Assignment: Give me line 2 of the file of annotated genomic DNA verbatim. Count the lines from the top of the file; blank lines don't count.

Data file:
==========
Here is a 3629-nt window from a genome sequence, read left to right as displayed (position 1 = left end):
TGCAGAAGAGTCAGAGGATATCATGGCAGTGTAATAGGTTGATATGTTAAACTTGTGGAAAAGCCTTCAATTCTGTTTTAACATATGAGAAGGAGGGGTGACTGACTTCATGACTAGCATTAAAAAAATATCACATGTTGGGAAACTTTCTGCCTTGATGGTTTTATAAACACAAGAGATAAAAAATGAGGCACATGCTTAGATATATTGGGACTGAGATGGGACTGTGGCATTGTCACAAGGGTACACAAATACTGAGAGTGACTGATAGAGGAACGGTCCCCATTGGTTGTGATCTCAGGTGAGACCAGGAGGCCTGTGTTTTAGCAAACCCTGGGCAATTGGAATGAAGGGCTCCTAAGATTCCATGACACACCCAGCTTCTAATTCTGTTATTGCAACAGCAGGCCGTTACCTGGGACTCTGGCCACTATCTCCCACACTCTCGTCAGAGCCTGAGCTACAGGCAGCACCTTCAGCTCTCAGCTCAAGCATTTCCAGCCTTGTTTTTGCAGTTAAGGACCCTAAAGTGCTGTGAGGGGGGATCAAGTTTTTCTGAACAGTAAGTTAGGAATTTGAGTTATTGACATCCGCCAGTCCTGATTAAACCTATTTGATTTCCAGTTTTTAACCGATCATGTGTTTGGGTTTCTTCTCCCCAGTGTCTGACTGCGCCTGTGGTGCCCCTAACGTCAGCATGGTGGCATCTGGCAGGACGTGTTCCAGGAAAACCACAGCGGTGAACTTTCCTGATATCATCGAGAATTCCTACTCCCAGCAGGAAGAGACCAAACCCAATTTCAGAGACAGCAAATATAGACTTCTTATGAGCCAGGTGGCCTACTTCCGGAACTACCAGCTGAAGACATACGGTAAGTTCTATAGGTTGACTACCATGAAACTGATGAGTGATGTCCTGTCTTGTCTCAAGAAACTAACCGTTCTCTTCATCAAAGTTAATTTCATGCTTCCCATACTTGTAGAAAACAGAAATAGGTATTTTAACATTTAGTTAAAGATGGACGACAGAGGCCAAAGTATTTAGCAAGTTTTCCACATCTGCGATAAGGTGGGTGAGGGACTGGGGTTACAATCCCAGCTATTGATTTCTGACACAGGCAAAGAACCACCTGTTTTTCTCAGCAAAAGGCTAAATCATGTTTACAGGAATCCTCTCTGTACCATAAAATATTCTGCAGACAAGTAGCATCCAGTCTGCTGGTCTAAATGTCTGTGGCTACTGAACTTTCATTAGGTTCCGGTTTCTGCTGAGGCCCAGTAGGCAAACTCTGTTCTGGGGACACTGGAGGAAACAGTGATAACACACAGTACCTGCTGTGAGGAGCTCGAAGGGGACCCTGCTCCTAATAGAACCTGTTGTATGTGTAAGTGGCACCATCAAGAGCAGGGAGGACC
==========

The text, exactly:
TGCAGAAGAGTCAGAGGATATCATGGCAGTGTAATAGGTTGATATGTTAAACTTGTGGAAAAGCCTTCAATTCTGTTTTAACATATGAGAAGGAGGGGTGACTGACTTCATGACTAGCATTAAAAAAATATCACATGTTGGGAAACTTTCTGCCTTGATGGTTTTATAAACACAAGAGATAAAAAATGAGGCACATGCTTAGATATATTGGGACTGAGATGGGACTGTGGCATTGTCACAAGGGTACACAAATACTGAGAGTGACTGATAGAGGAACGGTCCCCATTGGTTGTGATCTCAGGTGAGACCAGGAGGCCTGTGTTTTAGCAAACCCTGGGCAATTGGAATGAAGGGCTCCTAAGATTCCATGACACACCCAGCTTCTAATTCTGTTATTGCAACAGCAGGCCGTTACCTGGGACTCTGGCCACTATCTCCCACACTCTCGTCAGAGCCTGAGCTACAGGCAGCACCTTCAGCTCTCAGCTCAAGCATTTCCAGCCTTGTTTTTGCAGTTAAGGACCCTAAAGTGCTGTGAGGGGGGATCAAGTTTTTCTGAACAGTAAGTTAGGAATTTGAGTTATTGACATCCGCCAGTCCTGATTAAACCTATTTGATTTCCAGTTTTTAACCGATCATGTGTTTGGGTTTCTTCTCCCCAGTGTCTGACTGCGCCTGTGGTGCCCCTAACGTCAGCATGGTGGCATCTGGCAGGACGTGTTCCAGGAAAACCACAGCGGTGAACTTTCCTGATATCATCGAGAATTCCTACTCCCAGCAGGAAGAGACCAAACCCAATTTCAGAGACAGCAAATATAGACTTCTTATGAGCCAGGTGGCCTACTTCCGGAACTACCAGCTGAAGACATACGGTAAGTTCTATAGGTTGACTACCATGAAACTGATGAGTGATGTCCTGTCTTGTCTCAAGAAACTAACCGTTCTCTTCATCAAAGTTAATTTCATGCTTCCCATACTTGTAGAAAACAGAAATAGGTATTTTAACATTTAGTTAAAGATGGACGACAGAGGCCAAAGTATTTAGCAAGTTTTCCACATCTGCGATAAGGTGGGTGAGGGACTGGGGTTACAATCCCAGCTATTGATTTCTGACACAGGCAAAGAACCACCTGTTTTTCTCAGCAAAAGGCTAAATCATGTTTACAGGAATCCTCTCTGTACCATAAAATATTCTGCAGACAAGTAGCATCCAGTCTGCTGGTCTAAATGTCTGTGGCTACTGAACTTTCATTAGGTTCCGGTTTCTGCTGAGGCCCAGTAGGCAAACTCTGTTCTGGGGACACTGGAGGAAACAGTGATAACACACAGTACCTGCTGTGAGGAGCTCGAAGGGGACCCTGCTCCTAATAGAACCTGTTGTATGTGTAAGTGGCACCATCAAGAGCAGGGAGGACC